An album in which Belgium’s well travelled troubadours head deeper into their exploration of the music of north-east Brazil.
These guys are no fly-by-nights, they made their name with a three-album study of the music of Morocco and now they’re on their second collaboration with Brazilian musicians, following 2004’s acclaimed Chuva Em Po.
It’s pretty much the same line-up as on that CD, with the trade-mark brassy Think of One sound enriching songs that leap back and forth in time to cover a whole array of the country’s popular music styles from samba to côco, maracatu to bossa nova.
Included once again are the exemplary percussion arrangements of Hugo Carranca, and on a handful of tracks the extraordinary sexagenarian Dona Cila do Côco, whose voice ranges from cutesy schoolgirl to full-throated rasp. She’s particularly entrancing on the catchy Tirar Onda, a feel-good tune destined to be one of the sounds of the summer; and the call-and-response fiesta vibe of Feira De Mangaio, one of a handful of tracks embellished by some energetic lead guitar work from main man David Bovée.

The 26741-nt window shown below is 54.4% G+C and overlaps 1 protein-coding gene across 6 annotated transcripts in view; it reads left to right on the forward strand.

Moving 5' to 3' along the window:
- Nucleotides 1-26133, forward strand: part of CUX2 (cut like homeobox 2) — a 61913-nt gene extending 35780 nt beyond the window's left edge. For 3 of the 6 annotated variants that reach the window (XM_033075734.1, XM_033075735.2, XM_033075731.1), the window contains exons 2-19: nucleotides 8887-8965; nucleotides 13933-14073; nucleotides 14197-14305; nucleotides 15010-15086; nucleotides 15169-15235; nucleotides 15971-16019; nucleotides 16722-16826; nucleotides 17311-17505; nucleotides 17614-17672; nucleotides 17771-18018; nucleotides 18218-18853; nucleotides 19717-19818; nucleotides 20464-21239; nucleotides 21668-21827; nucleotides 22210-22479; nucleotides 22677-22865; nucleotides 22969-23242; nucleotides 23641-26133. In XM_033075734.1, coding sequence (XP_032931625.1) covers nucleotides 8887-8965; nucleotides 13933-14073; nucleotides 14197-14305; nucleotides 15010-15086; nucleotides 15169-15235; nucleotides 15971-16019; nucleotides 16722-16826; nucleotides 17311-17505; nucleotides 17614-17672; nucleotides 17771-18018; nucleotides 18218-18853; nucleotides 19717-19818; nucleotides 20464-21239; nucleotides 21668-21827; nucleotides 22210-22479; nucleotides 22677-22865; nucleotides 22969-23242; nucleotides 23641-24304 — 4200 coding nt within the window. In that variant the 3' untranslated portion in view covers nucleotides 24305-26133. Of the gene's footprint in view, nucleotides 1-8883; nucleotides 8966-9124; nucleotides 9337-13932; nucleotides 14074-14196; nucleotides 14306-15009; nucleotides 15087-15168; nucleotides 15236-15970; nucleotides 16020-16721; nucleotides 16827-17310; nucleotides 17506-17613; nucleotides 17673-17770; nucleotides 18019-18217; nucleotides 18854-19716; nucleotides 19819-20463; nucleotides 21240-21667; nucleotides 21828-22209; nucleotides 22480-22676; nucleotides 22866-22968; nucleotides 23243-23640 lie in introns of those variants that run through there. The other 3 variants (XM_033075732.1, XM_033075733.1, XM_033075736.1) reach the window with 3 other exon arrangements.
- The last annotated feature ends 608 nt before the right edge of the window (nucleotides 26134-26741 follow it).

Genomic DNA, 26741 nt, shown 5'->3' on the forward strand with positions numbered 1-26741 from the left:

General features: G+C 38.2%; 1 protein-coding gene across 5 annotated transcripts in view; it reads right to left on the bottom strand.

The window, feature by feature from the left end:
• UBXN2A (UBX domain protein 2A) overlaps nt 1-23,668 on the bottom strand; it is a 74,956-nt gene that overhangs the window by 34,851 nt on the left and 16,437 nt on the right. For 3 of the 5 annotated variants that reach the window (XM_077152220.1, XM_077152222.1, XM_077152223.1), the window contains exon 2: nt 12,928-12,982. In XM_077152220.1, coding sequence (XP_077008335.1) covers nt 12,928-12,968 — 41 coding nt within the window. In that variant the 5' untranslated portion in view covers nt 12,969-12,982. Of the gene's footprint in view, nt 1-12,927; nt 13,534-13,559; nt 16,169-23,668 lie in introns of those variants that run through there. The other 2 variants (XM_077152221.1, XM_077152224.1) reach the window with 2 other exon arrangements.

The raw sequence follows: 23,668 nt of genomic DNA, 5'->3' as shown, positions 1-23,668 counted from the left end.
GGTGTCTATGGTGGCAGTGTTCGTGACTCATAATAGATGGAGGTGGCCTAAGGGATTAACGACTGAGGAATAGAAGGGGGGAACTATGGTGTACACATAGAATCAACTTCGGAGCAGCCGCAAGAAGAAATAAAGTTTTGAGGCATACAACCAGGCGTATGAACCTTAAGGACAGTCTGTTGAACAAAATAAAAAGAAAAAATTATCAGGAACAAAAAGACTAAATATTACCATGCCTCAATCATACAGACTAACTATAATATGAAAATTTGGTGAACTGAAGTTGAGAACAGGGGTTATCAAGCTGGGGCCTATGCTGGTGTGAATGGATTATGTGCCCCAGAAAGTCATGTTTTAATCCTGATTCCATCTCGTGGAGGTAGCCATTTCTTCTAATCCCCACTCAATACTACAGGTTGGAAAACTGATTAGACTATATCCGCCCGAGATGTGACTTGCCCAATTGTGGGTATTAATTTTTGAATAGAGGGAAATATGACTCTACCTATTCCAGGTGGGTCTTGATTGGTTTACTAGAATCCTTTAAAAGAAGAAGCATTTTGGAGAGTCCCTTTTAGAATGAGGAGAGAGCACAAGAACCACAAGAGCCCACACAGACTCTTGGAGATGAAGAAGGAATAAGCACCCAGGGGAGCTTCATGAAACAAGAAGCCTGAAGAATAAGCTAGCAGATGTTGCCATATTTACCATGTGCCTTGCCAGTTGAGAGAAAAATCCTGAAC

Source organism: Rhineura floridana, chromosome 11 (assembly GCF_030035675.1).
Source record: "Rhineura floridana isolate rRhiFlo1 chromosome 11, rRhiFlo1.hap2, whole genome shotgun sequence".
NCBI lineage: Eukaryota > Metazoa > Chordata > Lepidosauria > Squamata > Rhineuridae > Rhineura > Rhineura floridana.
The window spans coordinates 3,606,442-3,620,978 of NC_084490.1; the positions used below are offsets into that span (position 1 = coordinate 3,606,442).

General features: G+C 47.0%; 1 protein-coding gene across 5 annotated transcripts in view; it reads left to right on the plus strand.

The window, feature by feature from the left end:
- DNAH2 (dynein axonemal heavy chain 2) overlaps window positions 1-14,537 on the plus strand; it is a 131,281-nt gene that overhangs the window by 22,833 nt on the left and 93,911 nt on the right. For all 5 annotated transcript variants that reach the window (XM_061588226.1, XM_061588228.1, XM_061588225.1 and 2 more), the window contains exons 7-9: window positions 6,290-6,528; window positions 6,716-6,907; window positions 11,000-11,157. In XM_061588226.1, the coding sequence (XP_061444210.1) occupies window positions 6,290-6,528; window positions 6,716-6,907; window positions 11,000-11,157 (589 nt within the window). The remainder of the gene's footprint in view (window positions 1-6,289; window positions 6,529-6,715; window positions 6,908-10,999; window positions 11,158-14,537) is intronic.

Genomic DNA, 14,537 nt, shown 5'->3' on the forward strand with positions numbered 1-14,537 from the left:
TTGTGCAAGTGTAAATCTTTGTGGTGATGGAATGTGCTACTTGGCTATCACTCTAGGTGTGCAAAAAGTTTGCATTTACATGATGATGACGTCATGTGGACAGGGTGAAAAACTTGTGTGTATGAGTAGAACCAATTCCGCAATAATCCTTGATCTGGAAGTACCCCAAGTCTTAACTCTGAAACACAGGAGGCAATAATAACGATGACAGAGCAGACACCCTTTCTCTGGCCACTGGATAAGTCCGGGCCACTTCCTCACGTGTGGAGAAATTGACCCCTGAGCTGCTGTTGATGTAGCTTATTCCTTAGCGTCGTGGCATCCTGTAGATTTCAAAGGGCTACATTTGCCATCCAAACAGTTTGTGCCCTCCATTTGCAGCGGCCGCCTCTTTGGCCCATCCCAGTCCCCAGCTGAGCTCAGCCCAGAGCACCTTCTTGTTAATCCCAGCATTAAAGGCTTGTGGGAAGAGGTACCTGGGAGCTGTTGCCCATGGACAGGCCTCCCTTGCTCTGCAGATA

Elsewhere, the reggae-tinged title track gives a nod and a wink to spiritual cousins The Clash and Manu Chao, guest Peter Vandenberghe’s cheesy hammond organ lends an end-of-pier effect to the laid-back bossa-nova of Aai, and Samba Belga evokes an era of 60s nouvelle vague cinema and balanço (samba-jazz) music. There’s plenty of sustenance for fans of the experimental side of the Belgians as well — the relentlessly percussive Maracatu Misterioso is shot through with some characteristic experimental jazz and vocal improvisation. And on Tahina a fiery female chorus leads an increasingly chaotic madcap race through an out-of-kilter take on what sounds uncannily like the Bonanza theme tune to a dramatic punky ending. I kid you not!
So, this is party music at its very best — a sizzling marriage of European jazz, punk and pop with South American rhythms destined to enliven all the best outdoor gatherings this summer.